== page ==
Facebook 'fesses up to fudged ad metrics … again
Social Network™ messed up counts of the stuff advertisers and publishers love
Facebook has offered the advertising world an An Update on Metrics and Reporting that's needed because it's been counting things wrong, again.
Sharp-minded Reg readers will probably recall that in September 2016 The Social Network™ sheepishly admitted that it had overstated average video viewing times by up to 80 per cent for around two years. The company patched things up, apologised, promised to do its very best not to have something like this happen again.
This brings us to today and the new update, in which Facebook admits “We’ve uncovered a bug in Page Insights. On one of our Pages dashboards, one summary number showing 7-day or 28-day organic page reach was miscalculated as a simple sum of daily reach instead of de-duplicating repeat visitors over those periods.”
This is kind of a big deal because plenty of businesses spend up big on Facebook pages. They'll need to recalculate return on investment now.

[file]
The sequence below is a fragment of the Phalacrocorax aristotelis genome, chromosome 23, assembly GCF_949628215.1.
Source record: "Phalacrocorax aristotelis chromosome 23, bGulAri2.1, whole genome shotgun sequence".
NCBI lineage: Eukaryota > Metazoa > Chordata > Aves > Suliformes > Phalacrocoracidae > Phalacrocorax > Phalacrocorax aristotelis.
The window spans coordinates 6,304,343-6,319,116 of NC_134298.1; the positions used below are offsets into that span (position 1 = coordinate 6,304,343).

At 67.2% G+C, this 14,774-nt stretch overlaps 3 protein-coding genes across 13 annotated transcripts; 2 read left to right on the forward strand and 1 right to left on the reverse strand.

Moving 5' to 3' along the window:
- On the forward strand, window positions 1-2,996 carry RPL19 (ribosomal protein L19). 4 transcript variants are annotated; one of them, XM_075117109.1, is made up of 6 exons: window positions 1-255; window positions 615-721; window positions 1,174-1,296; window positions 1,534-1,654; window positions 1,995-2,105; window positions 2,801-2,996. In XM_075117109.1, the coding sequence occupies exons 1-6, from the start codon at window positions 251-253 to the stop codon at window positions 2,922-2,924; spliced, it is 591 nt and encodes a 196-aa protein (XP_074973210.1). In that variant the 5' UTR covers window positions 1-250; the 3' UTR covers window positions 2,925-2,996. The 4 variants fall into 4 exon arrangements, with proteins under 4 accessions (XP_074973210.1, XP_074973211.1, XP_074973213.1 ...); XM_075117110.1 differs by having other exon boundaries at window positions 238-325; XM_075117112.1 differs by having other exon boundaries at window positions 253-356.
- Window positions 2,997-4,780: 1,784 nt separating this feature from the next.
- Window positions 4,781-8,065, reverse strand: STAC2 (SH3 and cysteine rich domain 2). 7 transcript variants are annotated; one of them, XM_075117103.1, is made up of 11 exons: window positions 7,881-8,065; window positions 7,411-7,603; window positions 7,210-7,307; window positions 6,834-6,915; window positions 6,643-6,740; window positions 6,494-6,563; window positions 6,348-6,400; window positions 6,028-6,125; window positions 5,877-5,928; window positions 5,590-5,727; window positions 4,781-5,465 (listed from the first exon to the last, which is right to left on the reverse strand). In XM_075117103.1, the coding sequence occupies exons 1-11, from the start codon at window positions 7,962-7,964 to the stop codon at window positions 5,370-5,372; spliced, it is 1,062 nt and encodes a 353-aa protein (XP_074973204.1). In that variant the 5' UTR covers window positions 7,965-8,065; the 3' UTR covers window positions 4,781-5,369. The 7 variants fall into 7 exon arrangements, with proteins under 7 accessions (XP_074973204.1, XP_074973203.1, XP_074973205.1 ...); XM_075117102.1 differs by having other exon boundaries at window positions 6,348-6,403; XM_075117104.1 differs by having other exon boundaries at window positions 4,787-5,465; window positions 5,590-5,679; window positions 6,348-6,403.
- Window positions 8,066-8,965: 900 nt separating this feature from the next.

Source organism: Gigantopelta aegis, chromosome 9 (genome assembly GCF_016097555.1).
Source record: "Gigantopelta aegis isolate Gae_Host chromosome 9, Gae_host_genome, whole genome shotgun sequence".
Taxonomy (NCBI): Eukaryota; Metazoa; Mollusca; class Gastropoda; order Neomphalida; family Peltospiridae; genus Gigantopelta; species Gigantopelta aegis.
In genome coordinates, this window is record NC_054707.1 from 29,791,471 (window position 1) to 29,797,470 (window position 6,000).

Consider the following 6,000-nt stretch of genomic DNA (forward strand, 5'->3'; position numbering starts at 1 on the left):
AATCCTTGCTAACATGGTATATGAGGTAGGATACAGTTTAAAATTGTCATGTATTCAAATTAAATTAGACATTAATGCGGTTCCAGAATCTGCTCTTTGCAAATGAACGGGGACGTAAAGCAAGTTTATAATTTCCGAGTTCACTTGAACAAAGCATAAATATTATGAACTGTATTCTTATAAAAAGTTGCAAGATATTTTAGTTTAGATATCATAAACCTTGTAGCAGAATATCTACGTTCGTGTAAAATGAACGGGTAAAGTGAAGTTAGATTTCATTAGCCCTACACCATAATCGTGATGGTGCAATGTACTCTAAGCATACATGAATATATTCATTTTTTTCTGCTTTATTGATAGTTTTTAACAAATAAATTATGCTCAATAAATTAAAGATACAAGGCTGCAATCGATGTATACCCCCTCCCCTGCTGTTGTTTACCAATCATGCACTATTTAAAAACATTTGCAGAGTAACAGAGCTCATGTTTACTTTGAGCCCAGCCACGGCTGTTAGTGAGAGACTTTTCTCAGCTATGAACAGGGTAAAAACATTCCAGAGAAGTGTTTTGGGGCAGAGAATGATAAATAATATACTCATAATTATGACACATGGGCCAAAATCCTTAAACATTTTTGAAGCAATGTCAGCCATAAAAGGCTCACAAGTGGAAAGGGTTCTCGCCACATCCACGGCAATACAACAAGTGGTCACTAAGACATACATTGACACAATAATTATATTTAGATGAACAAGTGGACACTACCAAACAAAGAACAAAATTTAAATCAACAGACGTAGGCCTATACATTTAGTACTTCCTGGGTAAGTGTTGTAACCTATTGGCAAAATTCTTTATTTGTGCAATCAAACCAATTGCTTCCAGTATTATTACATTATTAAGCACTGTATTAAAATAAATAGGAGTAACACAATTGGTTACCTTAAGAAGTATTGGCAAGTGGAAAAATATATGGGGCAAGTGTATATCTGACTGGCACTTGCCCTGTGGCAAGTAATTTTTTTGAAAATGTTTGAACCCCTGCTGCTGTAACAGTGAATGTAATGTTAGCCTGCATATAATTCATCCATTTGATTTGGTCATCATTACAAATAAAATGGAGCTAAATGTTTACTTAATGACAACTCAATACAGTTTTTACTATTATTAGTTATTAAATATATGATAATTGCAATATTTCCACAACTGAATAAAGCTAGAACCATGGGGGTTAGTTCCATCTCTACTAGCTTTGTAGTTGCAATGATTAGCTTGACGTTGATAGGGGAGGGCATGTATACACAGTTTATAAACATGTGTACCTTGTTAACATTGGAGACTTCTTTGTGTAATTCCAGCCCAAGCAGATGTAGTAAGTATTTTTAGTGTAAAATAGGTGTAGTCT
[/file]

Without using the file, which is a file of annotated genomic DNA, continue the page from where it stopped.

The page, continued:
The company also admits that for Instant Articles, its fast-to-load feature designed to get eyeballs in front of publishers' content, “We’ve determined that the average time spent per article had been over-reported by 7-8% on average since August of last year.”
Another glitch saw the site “undercount the metric 'video watches at 100%',” albeit under limited circumstances. A fourth counted the wrong clicks when assessing traffic to Facebook apps, again resulting in an inflated number reaching users and Facebook's analytics service.
Facebook's solution to its self-created mess is more third-party auditing and a new blog explaining its metrics.
The MetricsFYI blog is billed as “a new channel for regular information on metrics enhancements”. Which rather sounds like Facebook has more changes planned.
It is tempting to assume those new changes will also be responses to errors, but the first instalment of the blog announces the retirement of a feature called “Interest lists” that's been axed due to “low consumer usage”. ®